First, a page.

"Nazia and Samina are facing persecution if they are sent back"
Two sisters have said they face LGBT-based violence if they are deported to Pakistan.
Samina Iqbal, aged 52, and Nazia Iqbal, aged 48, of Stockport, have had their asylum application rejected despite new evidence being brought forward as part of their submission.
They were set to be deported in February 2020 but the Home Office appeared to reverse their decision.
Since then, the Iqbal sisters have been held in Yarl’s Wood Immigration Removal Centre. Meanwhile, people they know in Pakistan have been sending threats to their brother-in-law.
Even though they have been openly lesbian for 20 years and have records of threats made against them, the judge presiding over their previous application said it was not “credible” that they are gay.
When the appeal was dismissed in 2019, the sisters lost their right to any further appeals unless a new submission was made as a fresh claim with new information.
On March 10, 2020, they faced a bail hearing where their lawyer had the last chance to try to prevent the Iqbals from being sent back to Pakistan.
Mohammed Akhtar explained that the sisters have publicly stated that they are lesbian.
This was not in their original application as they gave their interview following the rejection of their appeal but before the new submission was made.
“Nazia and Samina are facing persecution if they are sent back to Pakistan. They have spoken openly about their sexuality and are the focus of a number of international news agencies.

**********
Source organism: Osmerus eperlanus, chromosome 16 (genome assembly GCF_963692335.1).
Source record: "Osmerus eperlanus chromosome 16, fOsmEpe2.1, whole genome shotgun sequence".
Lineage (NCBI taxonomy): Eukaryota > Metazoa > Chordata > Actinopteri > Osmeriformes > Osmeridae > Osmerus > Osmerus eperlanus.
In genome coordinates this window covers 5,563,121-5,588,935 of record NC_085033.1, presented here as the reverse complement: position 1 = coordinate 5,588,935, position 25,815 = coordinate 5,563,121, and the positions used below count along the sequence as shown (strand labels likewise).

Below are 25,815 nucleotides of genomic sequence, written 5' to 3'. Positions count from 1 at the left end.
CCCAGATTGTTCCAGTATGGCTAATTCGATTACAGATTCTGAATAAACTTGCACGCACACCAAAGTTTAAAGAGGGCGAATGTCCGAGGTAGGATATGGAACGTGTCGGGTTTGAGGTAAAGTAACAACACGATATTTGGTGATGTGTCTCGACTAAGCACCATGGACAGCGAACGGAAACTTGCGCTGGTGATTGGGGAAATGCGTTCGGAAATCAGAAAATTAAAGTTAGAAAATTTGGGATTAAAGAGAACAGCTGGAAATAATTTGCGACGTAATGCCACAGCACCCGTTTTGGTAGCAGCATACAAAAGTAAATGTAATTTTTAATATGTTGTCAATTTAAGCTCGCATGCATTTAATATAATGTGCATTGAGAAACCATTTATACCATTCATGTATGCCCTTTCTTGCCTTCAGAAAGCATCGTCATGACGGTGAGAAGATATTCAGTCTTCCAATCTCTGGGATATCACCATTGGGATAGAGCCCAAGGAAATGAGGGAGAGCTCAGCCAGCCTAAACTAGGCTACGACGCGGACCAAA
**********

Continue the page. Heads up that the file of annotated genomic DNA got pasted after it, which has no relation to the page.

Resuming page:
“I don’t know what will convince the courts of their sexual orientation, one cannot be more out than on a public platform with their photographs plastered all over the internet, there have already been threats and messages been sent to the girls’ brother-in-law via WhatsApp.”
The Home Office did not comment on why the new information was prohibited from being included in the bid for a new submission.
A spokesperson said:
“The UK has a proud record of providing protection to those fleeing persecution. In the 12 months to December 2019, we gave protection to over 20,000 people – the highest number since 2003.
“We do not routinely comment on operational matters or individual cases, but each case is considered on its merits against relevant case law and published country information.”
After being transferred to Yarl’s Wood, Samina told Sky News that she fears there will be “threats to our lives and rape” if they are sent back to Pakistan.
Approximately 20 years ago while still living in Sahiwal and following the death of their conservative parents, the sisters began telling close friends they were lesbian and started dating women.
The sisters said in a joint statement through their lawyer:
“We started receiving threats and death threats being posted through our door.
“We had our windows broken and our partners moved away after their houses were broken into. We lived in fear.”
Between 2016 and 2018, the Home Office refused at least 3,100 asylum claims from LGBT people from countries where same-sex acts are criminalised.
The figures revealed that at least 1,190 LGBT Pakistanis were refused asylum.
There is a small LGBT community in some areas of Pakistan but it is illegal in the country.